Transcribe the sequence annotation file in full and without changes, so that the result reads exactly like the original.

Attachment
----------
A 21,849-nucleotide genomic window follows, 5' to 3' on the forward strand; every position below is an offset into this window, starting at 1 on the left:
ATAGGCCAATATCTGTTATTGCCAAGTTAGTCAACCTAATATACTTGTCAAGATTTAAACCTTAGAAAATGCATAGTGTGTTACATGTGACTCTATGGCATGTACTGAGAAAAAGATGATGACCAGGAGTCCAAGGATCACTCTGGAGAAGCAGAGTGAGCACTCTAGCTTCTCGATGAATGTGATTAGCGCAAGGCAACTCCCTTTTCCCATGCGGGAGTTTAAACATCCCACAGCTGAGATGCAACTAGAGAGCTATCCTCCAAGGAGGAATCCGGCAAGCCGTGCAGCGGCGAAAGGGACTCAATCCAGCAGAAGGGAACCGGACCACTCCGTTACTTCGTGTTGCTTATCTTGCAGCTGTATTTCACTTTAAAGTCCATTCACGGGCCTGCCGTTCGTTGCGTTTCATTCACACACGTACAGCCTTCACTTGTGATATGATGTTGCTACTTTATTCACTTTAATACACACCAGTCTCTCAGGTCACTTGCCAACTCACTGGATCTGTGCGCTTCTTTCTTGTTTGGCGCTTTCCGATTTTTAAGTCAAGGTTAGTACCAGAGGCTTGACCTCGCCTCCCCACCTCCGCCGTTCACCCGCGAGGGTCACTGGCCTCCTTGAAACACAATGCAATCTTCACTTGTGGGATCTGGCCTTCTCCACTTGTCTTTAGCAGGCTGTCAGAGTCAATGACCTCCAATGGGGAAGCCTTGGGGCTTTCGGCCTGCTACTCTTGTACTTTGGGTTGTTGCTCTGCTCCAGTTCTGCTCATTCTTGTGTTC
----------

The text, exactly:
A 21,849-nucleotide genomic window follows, 5' to 3' on the forward strand; every position below is an offset into this window, starting at 1 on the left:
ATAGGCCAATATCTGTTATTGCCAAGTTAGTCAACCTAATATACTTGTCAAGATTTAAACCTTAGAAAATGCATAGTGTGTTACATGTGACTCTATGGCATGTACTGAGAAAAAGATGATGACCAGGAGTCCAAGGATCACTCTGGAGAAGCAGAGTGAGCACTCTAGCTTCTCGATGAATGTGATTAGCGCAAGGCAACTCCCTTTTCCCATGCGGGAGTTTAAACATCCCACAGCTGAGATGCAACTAGAGAGCTATCCTCCAAGGAGGAATCCGGCAAGCCGTGCAGCGGCGAAAGGGACTCAATCCAGCAGAAGGGAACCGGACCACTCCGTTACTTCGTGTTGCTTATCTTGCAGCTGTATTTCACTTTAAAGTCCATTCACGGGCCTGCCGTTCGTTGCGTTTCATTCACACACGTACAGCCTTCACTTGTGATATGATGTTGCTACTTTATTCACTTTAATACACACCAGTCTCTCAGGTCACTTGCCAACTCACTGGATCTGTGCGCTTCTTTCTTGTTTGGCGCTTTCCGATTTTTAAGTCAAGGTTAGTACCAGAGGCTTGACCTCGCCTCCCCACCTCCGCCGTTCACCCGCGAGGGTCACTGGCCTCCTTGAAACACAATGCAATCTTCACTTGTGGGATCTGGCCTTCTCCACTTGTCTTTAGCAGGCTGTCAGAGTCAATGACCTCCAATGGGGAAGCCTTGGGGCTTTCGGCCTGCTACTCTTGTACTTTGGGTTGTTGCTCTGCTCCAGTTCTGCTCATTCTTGTGTTC